wall-street-signBefore Wall Street and the media combined to make investors think of calendar quarters as “short-term” and single years as “long-term”, market cycles were used as true tests of investment strategies over the long haul. Bor-ing.

There were four types of standard analysis used by most financial institutions, Peak-to-Peak, and Peak-to-Trough being the most common found in annual reports. There were also basic differences in purpose and perspective in the old days, and a focus on results vs. reasonable expectations for actual portfolios.

Even more boring, and not nearly as profitable for “the wizards” as today’s super Trifecta, instant gratification, speculative, mentality.

Portfolio performance analysis was intended to be a test of management style and overall methodology, not a calendar year horse race with one of the popular averages. The DJIA was (I believe) originally conceived as an economic indicator, not as a market-performance measuring device.


No real-life, personalized, portfolio should ever be a mirror image of any other, or comparable to any particular market index. Analysis should be of process, content, and operating strategy; the objective should be fine-tuning of either the philosophy or the discipline.

If the portfolio market value, in a Peak-to-Trough scenario, fell by a greater percent than the benchmark(s) being used, the overall approach would be looked at for reasons why. Was there excess speculation? Did interim profits go unrealized? Was an issue or a sector overweighted?

Theoretically, portfolios with 30% or more committed to income securities would fall less in market value than 100% equity portfolios — they would also be expected to rise less than their more speculative brethren in a Peak-to-Peak analysis. Formulating valid expectations are important for long-term investment success, and sanity.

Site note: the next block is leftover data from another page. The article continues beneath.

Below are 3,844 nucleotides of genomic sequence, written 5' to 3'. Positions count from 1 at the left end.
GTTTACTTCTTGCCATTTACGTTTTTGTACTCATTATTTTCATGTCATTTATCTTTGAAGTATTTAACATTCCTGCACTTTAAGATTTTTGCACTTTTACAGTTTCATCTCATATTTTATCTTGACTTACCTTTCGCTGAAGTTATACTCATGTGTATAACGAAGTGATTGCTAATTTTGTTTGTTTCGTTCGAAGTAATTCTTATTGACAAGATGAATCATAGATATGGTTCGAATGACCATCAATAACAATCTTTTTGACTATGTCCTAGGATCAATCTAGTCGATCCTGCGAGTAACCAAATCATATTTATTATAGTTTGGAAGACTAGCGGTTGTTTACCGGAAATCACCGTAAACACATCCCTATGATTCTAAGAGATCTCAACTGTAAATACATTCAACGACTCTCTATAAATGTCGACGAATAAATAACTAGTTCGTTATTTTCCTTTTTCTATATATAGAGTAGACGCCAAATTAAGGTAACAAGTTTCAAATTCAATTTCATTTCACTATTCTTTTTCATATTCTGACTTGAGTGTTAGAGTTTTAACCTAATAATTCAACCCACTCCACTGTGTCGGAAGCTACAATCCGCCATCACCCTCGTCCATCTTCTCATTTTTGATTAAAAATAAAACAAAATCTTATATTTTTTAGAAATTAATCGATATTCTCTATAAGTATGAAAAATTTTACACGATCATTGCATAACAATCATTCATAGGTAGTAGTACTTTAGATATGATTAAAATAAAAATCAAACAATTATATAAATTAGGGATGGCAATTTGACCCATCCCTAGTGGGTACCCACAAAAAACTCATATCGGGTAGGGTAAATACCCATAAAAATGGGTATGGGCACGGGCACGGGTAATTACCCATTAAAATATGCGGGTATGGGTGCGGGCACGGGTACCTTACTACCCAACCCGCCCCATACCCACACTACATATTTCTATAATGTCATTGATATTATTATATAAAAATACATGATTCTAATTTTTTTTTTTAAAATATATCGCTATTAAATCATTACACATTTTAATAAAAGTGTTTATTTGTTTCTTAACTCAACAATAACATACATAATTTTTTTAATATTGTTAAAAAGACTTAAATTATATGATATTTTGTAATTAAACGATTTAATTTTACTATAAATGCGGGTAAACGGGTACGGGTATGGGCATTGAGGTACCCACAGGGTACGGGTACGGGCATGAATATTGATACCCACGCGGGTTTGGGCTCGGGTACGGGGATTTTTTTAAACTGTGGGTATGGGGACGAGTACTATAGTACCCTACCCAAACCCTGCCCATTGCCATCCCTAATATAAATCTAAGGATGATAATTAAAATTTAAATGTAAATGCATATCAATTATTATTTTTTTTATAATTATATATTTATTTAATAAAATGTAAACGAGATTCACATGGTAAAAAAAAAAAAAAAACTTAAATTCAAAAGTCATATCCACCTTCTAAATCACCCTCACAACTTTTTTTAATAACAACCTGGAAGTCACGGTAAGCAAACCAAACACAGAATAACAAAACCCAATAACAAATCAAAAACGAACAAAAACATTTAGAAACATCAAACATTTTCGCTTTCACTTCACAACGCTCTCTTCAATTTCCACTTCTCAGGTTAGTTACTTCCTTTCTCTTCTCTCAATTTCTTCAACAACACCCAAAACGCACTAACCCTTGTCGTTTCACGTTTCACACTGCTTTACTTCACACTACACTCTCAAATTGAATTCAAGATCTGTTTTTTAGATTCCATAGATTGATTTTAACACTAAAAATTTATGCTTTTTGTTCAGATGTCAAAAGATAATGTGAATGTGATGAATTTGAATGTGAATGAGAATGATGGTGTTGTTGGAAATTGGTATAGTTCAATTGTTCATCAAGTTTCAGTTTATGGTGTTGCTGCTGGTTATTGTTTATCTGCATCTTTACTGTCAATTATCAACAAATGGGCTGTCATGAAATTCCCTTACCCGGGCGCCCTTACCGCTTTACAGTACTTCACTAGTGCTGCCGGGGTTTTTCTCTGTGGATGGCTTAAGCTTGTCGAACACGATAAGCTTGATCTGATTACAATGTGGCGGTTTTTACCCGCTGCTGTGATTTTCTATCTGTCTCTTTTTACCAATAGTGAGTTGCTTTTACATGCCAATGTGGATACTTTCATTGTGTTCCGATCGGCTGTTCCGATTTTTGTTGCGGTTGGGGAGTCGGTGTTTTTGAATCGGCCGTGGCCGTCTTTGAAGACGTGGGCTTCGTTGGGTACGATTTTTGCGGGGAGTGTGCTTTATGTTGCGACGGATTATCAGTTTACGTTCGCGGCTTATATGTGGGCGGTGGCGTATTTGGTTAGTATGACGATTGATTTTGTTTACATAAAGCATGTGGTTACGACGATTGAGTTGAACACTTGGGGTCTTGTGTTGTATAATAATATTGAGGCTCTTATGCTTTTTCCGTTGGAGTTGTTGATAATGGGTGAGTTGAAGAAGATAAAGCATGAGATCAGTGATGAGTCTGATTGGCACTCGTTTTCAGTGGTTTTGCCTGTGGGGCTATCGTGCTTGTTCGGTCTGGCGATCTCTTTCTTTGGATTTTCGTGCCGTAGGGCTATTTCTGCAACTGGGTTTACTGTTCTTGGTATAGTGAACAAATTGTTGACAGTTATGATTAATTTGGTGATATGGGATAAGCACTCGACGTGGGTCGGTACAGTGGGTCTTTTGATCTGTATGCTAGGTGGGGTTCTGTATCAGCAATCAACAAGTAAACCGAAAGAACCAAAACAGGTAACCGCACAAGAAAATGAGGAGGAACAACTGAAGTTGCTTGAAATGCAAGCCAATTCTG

November 1999 to Mid-March 2009 would have been the ideal analytical period for a Peak-to-Trough review of WCM (Working Capital Model) portfolios, but the November to May time period illustrates the cyclical approach to market value performance evaluation just as well— and the data was easier to obtain.

Here are seven tests you can use to determine how your investment portfolios (or your clients’ portfolios) have fared since the stock market peaked toward the end of 1999, using a 60% Equity/40% Income, WCM asset allocation as an expectation producing benchmark.

One: The percent fall in the S & P 500 average was about 33%. Your portfolio market value should be up by around the same number.

Two: “Smart cash” should have been huge toward the end of 1999 and on the rise again through the middle of 2007, reflecting much too high IGVSI stock prices. Then, portfolio smart cash should have been shrinking (while equity prices tanked) to nearly zero until the second quarter of 2009.

Three: Planned disbursements for expenses should have continued unabated throughout the entire ten year period without ever the need to sell any securities, or to reduce payment amounts— except in (client) emergency circumstances.

Four: Portfolio market values should have rebounded to a greater extent (closer to the most recent all time high) than the gain in the S & P average relative to its latest ATH— after both the dotcom bubble debacle and the latest financial meltdown.

Actually, the dotcom fiasco was pretty much of a non-event for WCM portfolios because of disciplined operating rules boiled down to: “no IPOs, no NASDAQ, no Mutual Funds, no problem”. This time around, the “problem” was a stake in the heart of what once were some of the best of the best financial institutions.

Five: Portfolio “working capital” should be higher than it was at its peak in 2007, adjusted for net additions and withdrawals, and possibly about twice the level of May 1999.

Six: Total portfolio “base income” should be slightly higher than it was in mid-2007, again adjusted for net portfolio additions and withdrawals (and drastic asset allocation changes)— but the 2007 base income level would have been significantly above that in 1999.

Seven: Finally, there should not have been any major profits left on the table, on any security, of any kind, in any portfolio throughout the ten-year period.

Here’s to a return to the boring investment portfolio!